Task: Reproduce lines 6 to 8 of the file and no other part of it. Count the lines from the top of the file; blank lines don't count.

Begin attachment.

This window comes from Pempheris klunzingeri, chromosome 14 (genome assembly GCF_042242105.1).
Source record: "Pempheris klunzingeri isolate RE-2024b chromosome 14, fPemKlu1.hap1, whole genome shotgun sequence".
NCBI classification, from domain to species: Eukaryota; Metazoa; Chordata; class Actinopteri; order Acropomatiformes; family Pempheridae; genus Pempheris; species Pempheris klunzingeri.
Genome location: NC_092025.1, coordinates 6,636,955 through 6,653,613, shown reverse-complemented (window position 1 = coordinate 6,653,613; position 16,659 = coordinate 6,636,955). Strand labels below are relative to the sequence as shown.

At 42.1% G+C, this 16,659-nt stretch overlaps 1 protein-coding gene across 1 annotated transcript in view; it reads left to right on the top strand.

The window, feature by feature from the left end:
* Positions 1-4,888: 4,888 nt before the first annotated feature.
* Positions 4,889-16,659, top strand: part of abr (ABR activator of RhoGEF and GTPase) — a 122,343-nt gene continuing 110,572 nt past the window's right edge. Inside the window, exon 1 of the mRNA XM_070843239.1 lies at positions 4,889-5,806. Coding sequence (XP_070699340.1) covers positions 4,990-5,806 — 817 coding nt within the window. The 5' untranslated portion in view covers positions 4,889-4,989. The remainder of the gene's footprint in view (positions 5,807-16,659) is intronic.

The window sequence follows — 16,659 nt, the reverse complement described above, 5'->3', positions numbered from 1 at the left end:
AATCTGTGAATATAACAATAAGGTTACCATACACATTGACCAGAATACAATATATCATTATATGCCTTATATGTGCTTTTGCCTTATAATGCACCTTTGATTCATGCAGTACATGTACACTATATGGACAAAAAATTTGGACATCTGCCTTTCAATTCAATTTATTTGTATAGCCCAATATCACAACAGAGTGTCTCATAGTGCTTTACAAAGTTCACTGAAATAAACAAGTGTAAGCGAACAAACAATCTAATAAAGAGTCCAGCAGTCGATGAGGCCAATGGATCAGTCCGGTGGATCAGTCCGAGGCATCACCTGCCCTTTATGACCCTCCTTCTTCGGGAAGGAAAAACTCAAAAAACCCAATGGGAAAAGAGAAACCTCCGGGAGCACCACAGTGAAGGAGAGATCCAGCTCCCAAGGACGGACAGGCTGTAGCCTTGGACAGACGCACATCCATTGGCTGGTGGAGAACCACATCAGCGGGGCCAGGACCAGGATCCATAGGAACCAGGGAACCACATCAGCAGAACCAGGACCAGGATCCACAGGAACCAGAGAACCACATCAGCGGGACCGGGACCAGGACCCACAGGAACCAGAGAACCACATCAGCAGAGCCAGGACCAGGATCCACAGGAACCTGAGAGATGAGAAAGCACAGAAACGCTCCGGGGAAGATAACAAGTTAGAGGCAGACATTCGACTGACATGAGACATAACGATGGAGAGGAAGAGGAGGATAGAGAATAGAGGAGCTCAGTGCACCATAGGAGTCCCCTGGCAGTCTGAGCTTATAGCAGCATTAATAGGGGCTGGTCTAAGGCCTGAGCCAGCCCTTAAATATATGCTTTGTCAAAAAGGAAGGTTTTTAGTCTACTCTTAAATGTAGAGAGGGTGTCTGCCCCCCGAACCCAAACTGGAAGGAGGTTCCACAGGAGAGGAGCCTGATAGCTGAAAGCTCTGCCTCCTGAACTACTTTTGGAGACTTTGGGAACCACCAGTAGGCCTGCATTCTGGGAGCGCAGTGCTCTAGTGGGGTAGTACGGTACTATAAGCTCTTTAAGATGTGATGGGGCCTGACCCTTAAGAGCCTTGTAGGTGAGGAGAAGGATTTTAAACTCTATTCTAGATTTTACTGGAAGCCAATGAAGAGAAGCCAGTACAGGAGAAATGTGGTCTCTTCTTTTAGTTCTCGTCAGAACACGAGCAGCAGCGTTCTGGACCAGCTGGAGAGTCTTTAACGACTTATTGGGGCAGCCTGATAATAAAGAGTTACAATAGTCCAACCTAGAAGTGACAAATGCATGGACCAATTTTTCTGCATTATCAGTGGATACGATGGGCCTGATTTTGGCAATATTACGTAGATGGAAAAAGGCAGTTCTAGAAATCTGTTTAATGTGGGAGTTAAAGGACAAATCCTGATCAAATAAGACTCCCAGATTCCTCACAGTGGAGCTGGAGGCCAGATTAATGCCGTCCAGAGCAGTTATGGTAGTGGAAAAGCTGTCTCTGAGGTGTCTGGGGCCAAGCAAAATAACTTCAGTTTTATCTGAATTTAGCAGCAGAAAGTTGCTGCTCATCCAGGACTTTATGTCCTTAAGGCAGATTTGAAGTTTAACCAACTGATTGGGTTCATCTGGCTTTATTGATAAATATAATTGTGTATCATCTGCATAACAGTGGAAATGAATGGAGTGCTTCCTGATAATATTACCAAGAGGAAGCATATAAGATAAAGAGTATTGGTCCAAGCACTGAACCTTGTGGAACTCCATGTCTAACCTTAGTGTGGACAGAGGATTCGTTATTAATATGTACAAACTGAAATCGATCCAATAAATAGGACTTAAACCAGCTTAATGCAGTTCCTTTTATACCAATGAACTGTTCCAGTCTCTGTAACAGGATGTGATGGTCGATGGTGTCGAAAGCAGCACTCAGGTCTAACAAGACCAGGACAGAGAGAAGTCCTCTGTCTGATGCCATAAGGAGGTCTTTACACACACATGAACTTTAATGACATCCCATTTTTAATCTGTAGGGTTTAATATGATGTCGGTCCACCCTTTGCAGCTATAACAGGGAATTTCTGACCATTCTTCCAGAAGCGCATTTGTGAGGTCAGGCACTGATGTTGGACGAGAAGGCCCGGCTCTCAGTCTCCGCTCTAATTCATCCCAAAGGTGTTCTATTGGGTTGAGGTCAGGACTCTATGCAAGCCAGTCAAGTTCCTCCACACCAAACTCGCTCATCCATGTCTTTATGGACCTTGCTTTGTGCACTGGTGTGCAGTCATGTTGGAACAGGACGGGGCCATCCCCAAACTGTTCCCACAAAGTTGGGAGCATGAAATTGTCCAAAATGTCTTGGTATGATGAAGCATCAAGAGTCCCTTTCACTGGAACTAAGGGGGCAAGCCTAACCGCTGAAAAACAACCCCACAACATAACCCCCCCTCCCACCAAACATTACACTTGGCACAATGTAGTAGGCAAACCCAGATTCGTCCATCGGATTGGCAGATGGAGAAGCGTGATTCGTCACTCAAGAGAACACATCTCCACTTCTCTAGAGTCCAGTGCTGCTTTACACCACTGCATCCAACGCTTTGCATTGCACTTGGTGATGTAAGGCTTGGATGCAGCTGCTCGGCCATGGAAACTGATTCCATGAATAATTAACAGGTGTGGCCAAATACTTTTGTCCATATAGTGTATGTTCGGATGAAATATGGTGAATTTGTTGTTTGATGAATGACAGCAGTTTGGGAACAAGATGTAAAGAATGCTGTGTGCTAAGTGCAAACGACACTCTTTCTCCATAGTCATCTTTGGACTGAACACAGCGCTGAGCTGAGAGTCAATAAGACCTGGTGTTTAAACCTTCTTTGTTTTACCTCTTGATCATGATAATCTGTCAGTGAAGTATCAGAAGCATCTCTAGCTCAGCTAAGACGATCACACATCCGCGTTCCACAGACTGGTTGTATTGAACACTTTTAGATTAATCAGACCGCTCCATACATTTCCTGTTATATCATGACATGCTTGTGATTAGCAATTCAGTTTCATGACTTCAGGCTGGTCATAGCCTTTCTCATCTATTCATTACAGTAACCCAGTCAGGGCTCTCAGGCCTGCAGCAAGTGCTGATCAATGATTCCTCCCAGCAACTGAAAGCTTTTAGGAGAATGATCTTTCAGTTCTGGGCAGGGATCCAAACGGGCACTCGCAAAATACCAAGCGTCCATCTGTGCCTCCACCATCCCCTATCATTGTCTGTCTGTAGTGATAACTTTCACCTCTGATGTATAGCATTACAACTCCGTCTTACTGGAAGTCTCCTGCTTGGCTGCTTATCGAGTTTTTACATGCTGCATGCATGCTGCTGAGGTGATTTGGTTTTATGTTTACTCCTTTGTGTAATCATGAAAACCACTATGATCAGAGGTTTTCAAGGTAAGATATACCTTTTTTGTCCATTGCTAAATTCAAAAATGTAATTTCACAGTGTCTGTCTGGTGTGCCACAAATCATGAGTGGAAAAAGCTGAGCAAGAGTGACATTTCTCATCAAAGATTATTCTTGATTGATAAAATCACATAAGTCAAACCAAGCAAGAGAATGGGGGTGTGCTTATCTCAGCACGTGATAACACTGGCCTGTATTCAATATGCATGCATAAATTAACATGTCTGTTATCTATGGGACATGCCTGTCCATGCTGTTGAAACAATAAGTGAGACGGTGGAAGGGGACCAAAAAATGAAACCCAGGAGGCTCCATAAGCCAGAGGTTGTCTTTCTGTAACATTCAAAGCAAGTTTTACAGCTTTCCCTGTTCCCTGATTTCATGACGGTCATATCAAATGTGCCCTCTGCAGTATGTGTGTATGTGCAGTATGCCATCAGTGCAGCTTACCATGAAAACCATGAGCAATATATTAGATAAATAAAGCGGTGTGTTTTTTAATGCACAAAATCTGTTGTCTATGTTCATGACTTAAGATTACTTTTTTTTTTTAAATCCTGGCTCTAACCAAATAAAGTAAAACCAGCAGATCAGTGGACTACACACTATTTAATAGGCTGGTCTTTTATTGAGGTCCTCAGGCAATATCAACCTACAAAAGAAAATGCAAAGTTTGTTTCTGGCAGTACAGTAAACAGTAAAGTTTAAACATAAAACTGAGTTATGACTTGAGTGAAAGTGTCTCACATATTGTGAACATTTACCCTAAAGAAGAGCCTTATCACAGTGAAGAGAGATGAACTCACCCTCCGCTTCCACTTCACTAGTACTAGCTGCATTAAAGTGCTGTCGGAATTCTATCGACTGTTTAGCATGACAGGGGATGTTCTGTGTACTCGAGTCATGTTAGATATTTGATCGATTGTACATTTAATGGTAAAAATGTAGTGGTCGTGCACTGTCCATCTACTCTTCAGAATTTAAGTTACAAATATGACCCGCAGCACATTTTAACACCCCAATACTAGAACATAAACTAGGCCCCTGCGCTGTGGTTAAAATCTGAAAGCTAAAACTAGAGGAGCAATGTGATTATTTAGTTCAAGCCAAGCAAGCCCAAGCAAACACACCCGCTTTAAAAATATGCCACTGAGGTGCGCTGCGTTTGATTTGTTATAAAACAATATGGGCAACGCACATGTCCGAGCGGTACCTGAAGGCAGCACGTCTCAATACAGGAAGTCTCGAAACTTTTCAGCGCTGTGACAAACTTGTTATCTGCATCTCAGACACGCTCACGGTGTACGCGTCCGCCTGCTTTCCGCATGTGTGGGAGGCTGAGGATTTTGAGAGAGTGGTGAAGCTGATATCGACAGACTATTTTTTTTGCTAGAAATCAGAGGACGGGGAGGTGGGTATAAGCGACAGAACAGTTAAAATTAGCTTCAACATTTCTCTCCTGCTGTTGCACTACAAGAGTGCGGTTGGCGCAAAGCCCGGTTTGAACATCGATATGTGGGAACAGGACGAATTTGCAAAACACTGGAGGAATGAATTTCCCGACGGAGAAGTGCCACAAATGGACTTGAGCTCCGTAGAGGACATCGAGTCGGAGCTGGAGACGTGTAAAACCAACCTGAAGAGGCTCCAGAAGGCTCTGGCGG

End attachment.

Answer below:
The window, feature by feature from the left end:
* Positions 1-4,888: 4,888 nt before the first annotated feature.
* Positions 4,889-16,659, top strand: part of abr (ABR activator of RhoGEF and GTPase) — a 122,343-nt gene continuing 110,572 nt past the window's right edge. Inside the window, exon 1 of the mRNA XM_070843239.1 lies at positions 4,889-5,806. Coding sequence (XP_070699340.1) covers positions 4,990-5,806 — 817 coding nt within the window. The 5' untranslated portion in view covers positions 4,889-4,989. The remainder of the gene's footprint in view (positions 5,807-16,659) is intronic.